Blood Flow Restriction (BFR) therapy is the application of a restrictive blood pressure cuff to the upper arm or upper thigh occluding blood flow and oxygen to the affected limb. It can be done at rest or in conjunction with exercise. BFR therapy facilitates physiological processes and adaptations as if the patient is doing high resistance training when it is actually very light resistance or no resistance at all. It partially occludes the amount of arterial blood flow going into the limb and fully occludes venous flow out of the limb.
How Does BFR Work?
The conventional way to increase muscle size and strength requires lifting roughly 65-70% of 1Rep Max. The working muscles deplete oxygen levels and increase lactate levels.
BFR therapy reproduces this low oxygen, high lactate state by applying a tourniquet while doing a lower load of exercise using only 20-30% of 1 Rep Max. This is extremely beneficial for patients recovering from an injury or surgery who cannot lift heavy weights.
What Are the Benefits?
- Increase Growth Hormone (GH)
- Increase Muscle Growth and Strength
- Increase Healing of Tendons
- Increase Collagen Synthesis
- Increase Bone Growth
- Slow Scaring
Enhanced Therapy Development
This therapy was discovered by then 18-year-old, Dr. Yoshiaki Sato, in 1966 when his lower legs went numb and swollen from kneeling for a long time. He felt like he got a “pump” as if he lifted weights. After trying different bands and straps to reproduce the “pump” feeling, he developed a program to help recover from injuries in 1973. Dr. Sato called it KAATSU, which means “additional pressure.” He started extensive research at the University of Tokyo in 1995.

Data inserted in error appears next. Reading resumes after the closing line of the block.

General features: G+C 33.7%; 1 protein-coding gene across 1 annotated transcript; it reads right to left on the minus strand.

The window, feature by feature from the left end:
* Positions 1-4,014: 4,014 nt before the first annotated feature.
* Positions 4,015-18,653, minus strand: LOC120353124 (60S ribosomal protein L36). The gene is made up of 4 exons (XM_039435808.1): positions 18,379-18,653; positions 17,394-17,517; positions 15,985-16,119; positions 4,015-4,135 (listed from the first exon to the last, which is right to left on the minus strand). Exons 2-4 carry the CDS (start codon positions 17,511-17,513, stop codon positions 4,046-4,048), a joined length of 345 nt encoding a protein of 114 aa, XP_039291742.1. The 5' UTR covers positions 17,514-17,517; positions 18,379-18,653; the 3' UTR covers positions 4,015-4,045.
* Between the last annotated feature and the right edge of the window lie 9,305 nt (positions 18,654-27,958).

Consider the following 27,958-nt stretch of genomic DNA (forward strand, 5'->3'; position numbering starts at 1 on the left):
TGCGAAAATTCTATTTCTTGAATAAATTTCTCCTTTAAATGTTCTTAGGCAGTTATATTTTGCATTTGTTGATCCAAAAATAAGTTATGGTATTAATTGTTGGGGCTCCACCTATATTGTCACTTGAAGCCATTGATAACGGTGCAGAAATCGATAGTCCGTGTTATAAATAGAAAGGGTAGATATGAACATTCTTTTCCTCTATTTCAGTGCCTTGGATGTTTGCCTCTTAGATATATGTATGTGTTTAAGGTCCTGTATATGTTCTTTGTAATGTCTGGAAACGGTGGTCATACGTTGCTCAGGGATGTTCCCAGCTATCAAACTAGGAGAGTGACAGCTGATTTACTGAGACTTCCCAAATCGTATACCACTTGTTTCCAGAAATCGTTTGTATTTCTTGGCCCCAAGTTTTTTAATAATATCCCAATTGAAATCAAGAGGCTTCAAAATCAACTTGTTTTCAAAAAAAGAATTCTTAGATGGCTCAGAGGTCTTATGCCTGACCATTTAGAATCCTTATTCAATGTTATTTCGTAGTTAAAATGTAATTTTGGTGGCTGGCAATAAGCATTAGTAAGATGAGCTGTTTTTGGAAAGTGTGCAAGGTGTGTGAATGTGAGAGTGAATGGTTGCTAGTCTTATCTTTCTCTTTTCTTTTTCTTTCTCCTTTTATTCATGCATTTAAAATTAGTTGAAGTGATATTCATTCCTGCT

After reviewing Sato’s research, San Antonio Military Medical Center physical therapist, Johnny Owens, began exploring ways to use this therapy to help limb salvage patients. He worked with Delfi, a surgical tourniquet company, to develop an FDA approved machine for BFR therapy and founded a research company, Owens Recovery Science. He continues BFR research and is a Medical Consultant.
To learn more about Blood Flow Restriction therapy, now offered at Frazier Rehab Institute – Owsley Brown Frazier Sports Medicine Center at 215 Central Avenue, Suite 200, contact 502-637-9313 or visit UofLHealth.org/FrazierRehab.